Different vehicle models can charge at different rates. This is due to the respective components: the integrated charging station (the so-called on-board charger), the actual battery cells and their composition and chemistry, the battery management system, and the software. Some e-cars can be charged with alternating current (AC) with up to 22 kW, most with 11 kW, and still others with only 7.4 kW or even 3.6 kW, depending on the grid. With direct current (DC), the range is even wider, somewhere between less than 50 kW and more than 350 kW of temporary peak power.
State of charge
Especially with DC rapid charging, the charging process is not constant. A vehicle with 100 kW of maximum charging capacity would not charge with 100 kW at all times. Depending on the state of charge (SoC), the actual value is sometimes slightly lower and sometimes significantly lower. Even if there are big differences among vehicle types, the charging curves are generally similar: A completely discharged battery charges slowly at first, picks up speed at about 10% before charging at a high volume over a wider range (sweet spot), and finally the curve flattens considerably at about 80%. Why is that? Figuratively speaking, the battery is a like a container you fill with water that must not overflow. At first, you can pour the water liberally, but toward the end you must be more careful. Therefore, on long trips, several shorter recharging stops with between 20% and 80% SoC are more efficient than one long stop, for example. AC chargers, however, have an almost constant charging curve at comparatively low charging rates. They don’t have a real sweet spot.
The bigger the “container” of the battery, the quicker it can recharge larger amounts in shorter periods of time—the last drops don’t really matter. It is true that a larger battery takes longer to fully recharge (from 0 to 100% SoC) than a smaller one of the same type at the same charging capacity. But because the charging curve stays up longer, a wider range can be recharged in the same amount of time. Here’s an example: Two e-cars of the same type, one with a battery capacity of 50 kWh, the other with 100 kWh, charge for 30 minutes at the same rapid-charging station, which allows for a maximum of 100 kW. Both cars start at 20% SoC. While the smaller battery reaches a range in which the performance levels off significantly, the large battery can remain close to its performance peak throughout. Why? It is not fully charged for a longer period of time, and that’s an advantage in this case. The result: The car with the larger battery charges a wider range in less time—and therefore charges faster in practice.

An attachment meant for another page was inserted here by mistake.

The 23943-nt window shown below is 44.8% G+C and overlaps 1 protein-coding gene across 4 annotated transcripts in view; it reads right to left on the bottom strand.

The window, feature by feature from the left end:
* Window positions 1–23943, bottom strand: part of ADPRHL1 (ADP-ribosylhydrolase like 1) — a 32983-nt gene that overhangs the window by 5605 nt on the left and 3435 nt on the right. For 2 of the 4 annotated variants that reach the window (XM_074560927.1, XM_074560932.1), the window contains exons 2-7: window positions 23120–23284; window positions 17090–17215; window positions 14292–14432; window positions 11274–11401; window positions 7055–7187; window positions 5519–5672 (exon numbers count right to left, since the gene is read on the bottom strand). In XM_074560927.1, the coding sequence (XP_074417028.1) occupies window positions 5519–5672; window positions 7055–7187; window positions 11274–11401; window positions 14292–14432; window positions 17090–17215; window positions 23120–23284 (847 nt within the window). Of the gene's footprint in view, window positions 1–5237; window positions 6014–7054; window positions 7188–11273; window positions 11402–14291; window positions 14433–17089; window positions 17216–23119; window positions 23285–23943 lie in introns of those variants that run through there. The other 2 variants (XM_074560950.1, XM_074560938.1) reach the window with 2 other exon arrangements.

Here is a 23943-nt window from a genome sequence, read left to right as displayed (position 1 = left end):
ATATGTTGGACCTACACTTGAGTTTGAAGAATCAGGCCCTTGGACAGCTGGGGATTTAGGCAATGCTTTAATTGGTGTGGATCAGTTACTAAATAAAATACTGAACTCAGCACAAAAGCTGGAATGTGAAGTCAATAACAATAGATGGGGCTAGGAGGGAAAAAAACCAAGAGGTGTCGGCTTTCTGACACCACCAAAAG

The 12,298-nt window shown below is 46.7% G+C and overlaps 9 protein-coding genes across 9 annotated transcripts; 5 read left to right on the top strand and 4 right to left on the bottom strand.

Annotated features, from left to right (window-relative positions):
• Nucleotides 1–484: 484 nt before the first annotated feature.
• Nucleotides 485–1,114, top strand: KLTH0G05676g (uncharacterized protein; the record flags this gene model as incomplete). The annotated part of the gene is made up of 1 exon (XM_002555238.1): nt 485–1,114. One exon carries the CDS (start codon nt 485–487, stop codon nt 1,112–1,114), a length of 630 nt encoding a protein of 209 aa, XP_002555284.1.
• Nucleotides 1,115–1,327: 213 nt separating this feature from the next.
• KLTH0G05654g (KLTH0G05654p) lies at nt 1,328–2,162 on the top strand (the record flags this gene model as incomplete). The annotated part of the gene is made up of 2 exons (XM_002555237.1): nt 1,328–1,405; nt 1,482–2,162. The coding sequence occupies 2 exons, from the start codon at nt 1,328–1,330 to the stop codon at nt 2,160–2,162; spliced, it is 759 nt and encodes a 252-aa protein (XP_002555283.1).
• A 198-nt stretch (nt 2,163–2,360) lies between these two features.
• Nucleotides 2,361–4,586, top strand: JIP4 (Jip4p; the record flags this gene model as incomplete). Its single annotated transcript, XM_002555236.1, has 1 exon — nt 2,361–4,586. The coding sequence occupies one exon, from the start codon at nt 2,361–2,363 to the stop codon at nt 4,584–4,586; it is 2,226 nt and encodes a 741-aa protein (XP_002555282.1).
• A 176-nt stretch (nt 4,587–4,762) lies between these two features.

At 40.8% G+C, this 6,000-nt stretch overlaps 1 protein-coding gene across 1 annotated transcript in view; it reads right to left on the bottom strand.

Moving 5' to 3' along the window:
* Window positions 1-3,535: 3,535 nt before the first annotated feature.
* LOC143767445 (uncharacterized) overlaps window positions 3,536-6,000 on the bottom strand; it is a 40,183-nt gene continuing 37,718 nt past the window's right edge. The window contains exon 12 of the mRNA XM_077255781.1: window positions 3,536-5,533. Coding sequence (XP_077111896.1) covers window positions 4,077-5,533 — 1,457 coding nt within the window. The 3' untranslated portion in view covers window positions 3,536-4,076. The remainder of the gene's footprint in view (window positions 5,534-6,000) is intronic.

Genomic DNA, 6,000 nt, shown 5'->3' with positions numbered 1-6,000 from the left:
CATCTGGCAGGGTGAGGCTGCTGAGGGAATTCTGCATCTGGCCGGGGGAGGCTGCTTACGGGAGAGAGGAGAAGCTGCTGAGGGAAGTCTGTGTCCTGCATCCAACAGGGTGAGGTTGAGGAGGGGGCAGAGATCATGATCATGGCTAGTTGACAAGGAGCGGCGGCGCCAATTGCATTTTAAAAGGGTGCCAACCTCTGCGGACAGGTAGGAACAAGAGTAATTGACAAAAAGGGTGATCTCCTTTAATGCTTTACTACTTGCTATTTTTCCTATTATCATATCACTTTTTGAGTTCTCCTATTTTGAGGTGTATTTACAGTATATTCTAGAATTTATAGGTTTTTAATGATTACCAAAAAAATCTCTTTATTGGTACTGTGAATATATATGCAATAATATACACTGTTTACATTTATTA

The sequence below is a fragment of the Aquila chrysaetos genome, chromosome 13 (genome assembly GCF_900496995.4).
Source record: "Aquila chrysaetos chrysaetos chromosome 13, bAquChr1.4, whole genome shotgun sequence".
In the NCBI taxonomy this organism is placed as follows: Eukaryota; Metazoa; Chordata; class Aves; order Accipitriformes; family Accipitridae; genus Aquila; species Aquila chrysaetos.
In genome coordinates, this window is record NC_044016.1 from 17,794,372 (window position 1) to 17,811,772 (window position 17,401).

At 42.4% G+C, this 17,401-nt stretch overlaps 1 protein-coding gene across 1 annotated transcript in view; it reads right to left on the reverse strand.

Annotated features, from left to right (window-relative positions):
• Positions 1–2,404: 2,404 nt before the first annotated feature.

In principle, a higher charging capacity leads to shorter charging times. If you have the time—and this is especially true when charging at home in your own garage—the charging capacity becomes secondary. Then the following rule applies: the slower, the better for the battery. That’s why some e-car drivers deliberately reduce the power input whenever they’re not pressed for time. In theory, AC at home allows for a performance spectrum of slightly above zero to 22 kW, and DC rapid chargers on the road allow for between 50 kW and currently more than 350 kW.
Extreme and especially sub-zero temperatures are hard on the battery. Particularly in winter a modern e-car’s active temperature management must first preheat the battery cells before the usual charging speeds are possible. But here too, reduced charging performance is expected initially, primarily when rapid-charging with direct current. Charging at your wallbox at home does not put as much cold-related strain on the battery.
How to calculate the approximate charging time
When charging with alternating current, you can simply divide the battery size by the charging capacity to get a reliable charging time in hours. For example:
55 kWh / 11 kW = 5 h
The same formula generally applies to DC rapid charging, but it’s not as easy to determine the performance, as it is not constant. So, you have to use an average performance. If it’s kW, for example, the vehicle with 55 kWh battery size would charge from 0 to 100% SoC in
55 kWh / 70 kW = 0,79 h (47 min)
In reality, an electric car is rarely driven until the battery is completely empty and rarely sees a complete recharge. That’s why a calculation from 10 to 80% SoC is more informative. In this range, the average charging performance would definitely be higher (e.g. 100 kW). That would amount to a charging time of
38 kWh (70%) / 100 kW = 0,38 h (23 min)
and thus, less than half the time needed for a full recharge with only 30% less range gain. Since most drivers only rarely push the limits of their BEV’s range and usually charge at home when the vehicle is parked, the charging time is irrelevant in most cases. More important is the safety factor, which a wallbox is especially fit to provide.
Mobile or permanently installed: Which wallbox is right for you?
Those who want to be able to charge their electric car or plug-in hybrid at home face a decision: To buy either a mobile charging station or a permanently installed wallbox? Before deciding on one of the two options, you should ask yourself the following three questions in order to make the right choice.
1.13 with new features and improved user experience
The latest software update for KEBA’s x-series wallboxes offers both technical improvements and operating comfort. As always, it is free of charge and easy to install. So, we stay true to our principle: to keep improving our own products when they are already in use.
On top of things thanks to the Wallbox Finder
A wallbox can do much more than is commonly believed. Depending on its features, it allows using self-produced PV energy, transferring data via 4G, or evaluating individual charging sessions. To find the right model quickly, we are now offering our convenient Wallbox Finder.